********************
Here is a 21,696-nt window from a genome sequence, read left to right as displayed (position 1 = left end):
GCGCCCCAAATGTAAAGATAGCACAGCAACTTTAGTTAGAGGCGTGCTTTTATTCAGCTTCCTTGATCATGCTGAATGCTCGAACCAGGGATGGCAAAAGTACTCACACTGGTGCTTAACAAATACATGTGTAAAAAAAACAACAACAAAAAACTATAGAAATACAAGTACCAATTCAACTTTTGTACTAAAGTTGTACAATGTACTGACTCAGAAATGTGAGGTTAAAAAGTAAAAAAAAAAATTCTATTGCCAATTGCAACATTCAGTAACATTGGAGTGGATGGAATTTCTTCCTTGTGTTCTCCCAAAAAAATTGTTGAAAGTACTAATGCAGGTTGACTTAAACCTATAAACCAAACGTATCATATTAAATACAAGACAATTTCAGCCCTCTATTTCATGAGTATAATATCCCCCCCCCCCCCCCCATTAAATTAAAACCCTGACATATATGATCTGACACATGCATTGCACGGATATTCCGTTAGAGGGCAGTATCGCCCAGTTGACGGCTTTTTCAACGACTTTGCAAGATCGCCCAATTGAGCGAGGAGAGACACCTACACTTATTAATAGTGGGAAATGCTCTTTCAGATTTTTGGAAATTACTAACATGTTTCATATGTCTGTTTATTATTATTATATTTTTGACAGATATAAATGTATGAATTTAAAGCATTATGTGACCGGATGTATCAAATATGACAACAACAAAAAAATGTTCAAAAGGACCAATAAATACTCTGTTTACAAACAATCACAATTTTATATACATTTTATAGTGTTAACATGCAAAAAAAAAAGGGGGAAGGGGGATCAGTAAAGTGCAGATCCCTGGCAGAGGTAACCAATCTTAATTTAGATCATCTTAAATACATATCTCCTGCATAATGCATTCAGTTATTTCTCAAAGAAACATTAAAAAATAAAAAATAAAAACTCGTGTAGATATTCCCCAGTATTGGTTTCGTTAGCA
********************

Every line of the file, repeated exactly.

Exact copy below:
Here is a 21,696-nt window from a genome sequence, read left to right as displayed (position 1 = left end):
GCGCCCCAAATGTAAAGATAGCACAGCAACTTTAGTTAGAGGCGTGCTTTTATTCAGCTTCCTTGATCATGCTGAATGCTCGAACCAGGGATGGCAAAAGTACTCACACTGGTGCTTAACAAATACATGTGTAAAAAAAACAACAACAAAAAACTATAGAAATACAAGTACCAATTCAACTTTTGTACTAAAGTTGTACAATGTACTGACTCAGAAATGTGAGGTTAAAAAGTAAAAAAAAAAATTCTATTGCCAATTGCAACATTCAGTAACATTGGAGTGGATGGAATTTCTTCCTTGTGTTCTCCCAAAAAAATTGTTGAAAGTACTAATGCAGGTTGACTTAAACCTATAAACCAAACGTATCATATTAAATACAAGACAATTTCAGCCCTCTATTTCATGAGTATAATATCCCCCCCCCCCCCCCCATTAAATTAAAACCCTGACATATATGATCTGACACATGCATTGCACGGATATTCCGTTAGAGGGCAGTATCGCCCAGTTGACGGCTTTTTCAACGACTTTGCAAGATCGCCCAATTGAGCGAGGAGAGACACCTACACTTATTAATAGTGGGAAATGCTCTTTCAGATTTTTGGAAATTACTAACATGTTTCATATGTCTGTTTATTATTATTATATTTTTGACAGATATAAATGTATGAATTTAAAGCATTATGTGACCGGATGTATCAAATATGACAACAACAAAAAAATGTTCAAAAGGACCAATAAATACTCTGTTTACAAACAATCACAATTTTATATACATTTTATAGTGTTAACATGCAAAAAAAAAAGGGGGAAGGGGGATCAGTAAAGTGCAGATCCCTGGCAGAGGTAACCAATCTTAATTTAGATCATCTTAAATACATATCTCCTGCATAATGCATTCAGTTATTTCTCAAAGAAACATTAAAAAATAAAAAATAAAAACTCGTGTAGATATTCCCCAGTATTGGTTTCGTTAGCA